Carvana’s Online Auto Marketplace Thrived During the Pandemic. Can It Find Life After? – The Average Joe

    Carvana’s Online Auto Marketplace Thrived During the Pandemic. Can It Find Life After?

    Victor Lei — Head of Research

    January 25, 2024

    January 25, 2024

    Pop in, pick out, and drive off. That’s how effortless Carvana (NYSE:CVNA) has made car buying for customers. But last year, the debt-ridden car vending machine almost went bankrupt. Since then, $CVNA has surged nearly 600% in the past year — shocking traders who assumed they were heading for the ditch.

    Wheel of misfortune: During the pandemic, Carvana thrived as lockdowns pushed buyers to online car buying. With dealerships closing and new cars in short supply, Carvana’s presence became invaluable. However, Carvana’s CEO, Ernie Garcia, admitted the company “went heavily in the wrong direction” and miscalculated growth (Axios).

    • In 2021, Carvana sold over 425K used cars — a 75% increase compared to the previous year but dropped 3% in 2022.
    • That’s when used car prices plummeted, causing $CVNA to report a $1.6B net loss — and its stock dropped over 90%.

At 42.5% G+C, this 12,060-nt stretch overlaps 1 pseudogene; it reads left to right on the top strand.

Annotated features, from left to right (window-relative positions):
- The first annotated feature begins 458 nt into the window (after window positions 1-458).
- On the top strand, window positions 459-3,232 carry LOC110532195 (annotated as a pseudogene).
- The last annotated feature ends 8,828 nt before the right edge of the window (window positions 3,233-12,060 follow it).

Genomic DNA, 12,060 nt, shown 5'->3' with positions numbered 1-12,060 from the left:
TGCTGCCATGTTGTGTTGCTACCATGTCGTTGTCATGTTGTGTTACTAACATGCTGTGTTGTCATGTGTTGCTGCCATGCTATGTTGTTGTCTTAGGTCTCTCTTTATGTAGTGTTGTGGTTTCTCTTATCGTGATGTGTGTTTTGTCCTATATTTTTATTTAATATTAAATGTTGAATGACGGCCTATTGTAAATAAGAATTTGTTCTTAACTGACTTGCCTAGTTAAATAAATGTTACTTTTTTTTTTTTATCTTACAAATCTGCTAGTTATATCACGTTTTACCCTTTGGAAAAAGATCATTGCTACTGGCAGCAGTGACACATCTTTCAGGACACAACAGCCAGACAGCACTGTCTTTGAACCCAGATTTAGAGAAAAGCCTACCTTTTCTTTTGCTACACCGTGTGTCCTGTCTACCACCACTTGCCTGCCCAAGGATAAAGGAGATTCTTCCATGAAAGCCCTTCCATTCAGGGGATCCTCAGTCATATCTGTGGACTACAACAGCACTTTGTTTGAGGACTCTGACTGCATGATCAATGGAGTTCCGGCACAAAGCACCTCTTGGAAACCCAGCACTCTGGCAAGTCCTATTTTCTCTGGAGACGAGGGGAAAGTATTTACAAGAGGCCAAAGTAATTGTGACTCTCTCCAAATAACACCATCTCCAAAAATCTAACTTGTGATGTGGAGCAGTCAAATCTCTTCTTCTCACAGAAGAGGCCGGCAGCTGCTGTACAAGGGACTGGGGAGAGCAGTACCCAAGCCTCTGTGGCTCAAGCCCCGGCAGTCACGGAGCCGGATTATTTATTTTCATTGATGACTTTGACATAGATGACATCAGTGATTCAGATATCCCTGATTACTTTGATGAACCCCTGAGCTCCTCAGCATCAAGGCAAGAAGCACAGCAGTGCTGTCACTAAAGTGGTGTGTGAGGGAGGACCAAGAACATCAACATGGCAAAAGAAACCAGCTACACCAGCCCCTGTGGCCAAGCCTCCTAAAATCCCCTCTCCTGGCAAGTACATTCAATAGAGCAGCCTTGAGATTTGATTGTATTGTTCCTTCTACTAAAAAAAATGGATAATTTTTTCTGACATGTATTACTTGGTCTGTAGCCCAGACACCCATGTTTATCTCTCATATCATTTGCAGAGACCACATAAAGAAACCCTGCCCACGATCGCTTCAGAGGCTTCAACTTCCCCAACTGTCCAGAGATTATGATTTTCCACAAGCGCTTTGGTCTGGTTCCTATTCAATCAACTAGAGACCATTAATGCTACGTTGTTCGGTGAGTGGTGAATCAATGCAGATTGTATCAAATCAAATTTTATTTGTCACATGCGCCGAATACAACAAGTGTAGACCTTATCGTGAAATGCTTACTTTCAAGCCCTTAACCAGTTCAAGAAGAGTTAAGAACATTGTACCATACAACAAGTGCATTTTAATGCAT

From barely surviving to remarkably thriving

    Things began to turn around last year after Carvana restructured its debts and laid off employees, leading to its first operating profit in nearly two years. But the same can’t be said for one of its biggest competitors. Vroom (NASDAQ:VRM) announced this week that it would exit the used car market — laying off 90% of its employees — and direct its focus to AI and auto financing. The exit might ease competition, but Carvana still has to survive the volatile auto market (at least until interest rates fall).

    • The used car market has cooled, and interest rates have kept buyers off the market or unable to take out loans — 11% of auto loans were rejected last year, the highest since the Fed began tracking the numbers in 2013.
    • But after a 53% decline in used car prices, experts predict 2024 will be the year the auto market normalizes, with Michelle Krebs from Cox Automotive seeing more dealers competing with discounts.

    May the better bigger seller win: Carvana was once called the “Amazon of used cars,” but there’s an opportunity to disrupt the auto sales business — and ironically, Amazon (NASDAQ:AMZN) is planning its own entry into online car sales, starting with new Hyundai vehicles. But Garcia tells Axios that he isn’t concerned — he acknowledges the challenge of selling vehicles online and sees Amazon’s entry as proof of customer demand.

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